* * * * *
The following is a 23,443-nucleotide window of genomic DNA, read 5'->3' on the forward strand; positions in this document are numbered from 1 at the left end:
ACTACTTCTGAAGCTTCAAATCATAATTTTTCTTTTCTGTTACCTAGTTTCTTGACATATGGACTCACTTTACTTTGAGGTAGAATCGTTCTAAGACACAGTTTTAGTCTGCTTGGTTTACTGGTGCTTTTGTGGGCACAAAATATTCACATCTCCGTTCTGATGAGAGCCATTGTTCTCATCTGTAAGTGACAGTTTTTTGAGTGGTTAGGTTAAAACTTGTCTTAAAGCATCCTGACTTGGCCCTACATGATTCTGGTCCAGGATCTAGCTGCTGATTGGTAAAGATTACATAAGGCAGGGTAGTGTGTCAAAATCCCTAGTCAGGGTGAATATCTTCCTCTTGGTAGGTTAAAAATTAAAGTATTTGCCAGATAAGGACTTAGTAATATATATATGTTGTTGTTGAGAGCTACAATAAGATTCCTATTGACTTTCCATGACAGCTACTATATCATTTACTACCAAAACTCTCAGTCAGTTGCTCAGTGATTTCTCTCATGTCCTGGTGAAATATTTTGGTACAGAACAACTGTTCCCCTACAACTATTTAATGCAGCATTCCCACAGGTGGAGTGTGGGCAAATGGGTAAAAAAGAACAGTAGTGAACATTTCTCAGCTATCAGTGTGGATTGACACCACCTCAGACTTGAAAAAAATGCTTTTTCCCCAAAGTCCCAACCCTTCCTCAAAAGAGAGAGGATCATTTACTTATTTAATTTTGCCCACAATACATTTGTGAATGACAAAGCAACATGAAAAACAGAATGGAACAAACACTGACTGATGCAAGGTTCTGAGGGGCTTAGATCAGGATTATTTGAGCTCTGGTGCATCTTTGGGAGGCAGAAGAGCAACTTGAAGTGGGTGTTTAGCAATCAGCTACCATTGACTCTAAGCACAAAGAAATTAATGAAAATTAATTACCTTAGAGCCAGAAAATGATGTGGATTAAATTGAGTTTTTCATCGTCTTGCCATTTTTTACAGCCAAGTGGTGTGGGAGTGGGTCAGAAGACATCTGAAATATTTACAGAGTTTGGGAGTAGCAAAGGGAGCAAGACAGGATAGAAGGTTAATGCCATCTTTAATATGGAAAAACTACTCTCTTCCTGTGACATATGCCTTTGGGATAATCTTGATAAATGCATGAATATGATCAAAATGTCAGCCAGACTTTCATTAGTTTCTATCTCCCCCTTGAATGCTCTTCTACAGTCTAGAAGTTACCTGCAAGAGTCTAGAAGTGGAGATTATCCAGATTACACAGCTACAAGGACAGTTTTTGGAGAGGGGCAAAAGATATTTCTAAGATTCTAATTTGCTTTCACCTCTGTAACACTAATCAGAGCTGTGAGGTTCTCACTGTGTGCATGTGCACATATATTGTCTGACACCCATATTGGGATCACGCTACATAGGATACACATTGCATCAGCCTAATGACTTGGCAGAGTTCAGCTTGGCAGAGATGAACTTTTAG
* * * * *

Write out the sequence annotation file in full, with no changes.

The following is a 23,443-nucleotide window of genomic DNA, read 5'->3' on the forward strand; positions in this document are numbered from 1 at the left end:
ACTACTTCTGAAGCTTCAAATCATAATTTTTCTTTTCTGTTACCTAGTTTCTTGACATATGGACTCACTTTACTTTGAGGTAGAATCGTTCTAAGACACAGTTTTAGTCTGCTTGGTTTACTGGTGCTTTTGTGGGCACAAAATATTCACATCTCCGTTCTGATGAGAGCCATTGTTCTCATCTGTAAGTGACAGTTTTTTGAGTGGTTAGGTTAAAACTTGTCTTAAAGCATCCTGACTTGGCCCTACATGATTCTGGTCCAGGATCTAGCTGCTGATTGGTAAAGATTACATAAGGCAGGGTAGTGTGTCAAAATCCCTAGTCAGGGTGAATATCTTCCTCTTGGTAGGTTAAAAATTAAAGTATTTGCCAGATAAGGACTTAGTAATATATATATGTTGTTGTTGAGAGCTACAATAAGATTCCTATTGACTTTCCATGACAGCTACTATATCATTTACTACCAAAACTCTCAGTCAGTTGCTCAGTGATTTCTCTCATGTCCTGGTGAAATATTTTGGTACAGAACAACTGTTCCCCTACAACTATTTAATGCAGCATTCCCACAGGTGGAGTGTGGGCAAATGGGTAAAAAAGAACAGTAGTGAACATTTCTCAGCTATCAGTGTGGATTGACACCACCTCAGACTTGAAAAAAATGCTTTTTCCCCAAAGTCCCAACCCTTCCTCAAAAGAGAGAGGATCATTTACTTATTTAATTTTGCCCACAATACATTTGTGAATGACAAAGCAACATGAAAAACAGAATGGAACAAACACTGACTGATGCAAGGTTCTGAGGGGCTTAGATCAGGATTATTTGAGCTCTGGTGCATCTTTGGGAGGCAGAAGAGCAACTTGAAGTGGGTGTTTAGCAATCAGCTACCATTGACTCTAAGCACAAAGAAATTAATGAAAATTAATTACCTTAGAGCCAGAAAATGATGTGGATTAAATTGAGTTTTTCATCGTCTTGCCATTTTTTACAGCCAAGTGGTGTGGGAGTGGGTCAGAAGACATCTGAAATATTTACAGAGTTTGGGAGTAGCAAAGGGAGCAAGACAGGATAGAAGGTTAATGCCATCTTTAATATGGAAAAACTACTCTCTTCCTGTGACATATGCCTTTGGGATAATCTTGATAAATGCATGAATATGATCAAAATGTCAGCCAGACTTTCATTAGTTTCTATCTCCCCCTTGAATGCTCTTCTACAGTCTAGAAGTTACCTGCAAGAGTCTAGAAGTGGAGATTATCCAGATTACACAGCTACAAGGACAGTTTTTGGAGAGGGGCAAAAGATATTTCTAAGATTCTAATTTGCTTTCACCTCTGTAACACTAATCAGAGCTGTGAGGTTCTCACTGTGTGCATGTGCACATATATTGTCTGACACCCATATTGGGATCACGCTACATAGGATACACATTGCATCAGCCTAATGACTTGGCAGAGTTCAGCTTGGCAGAGATGAACTTTTAG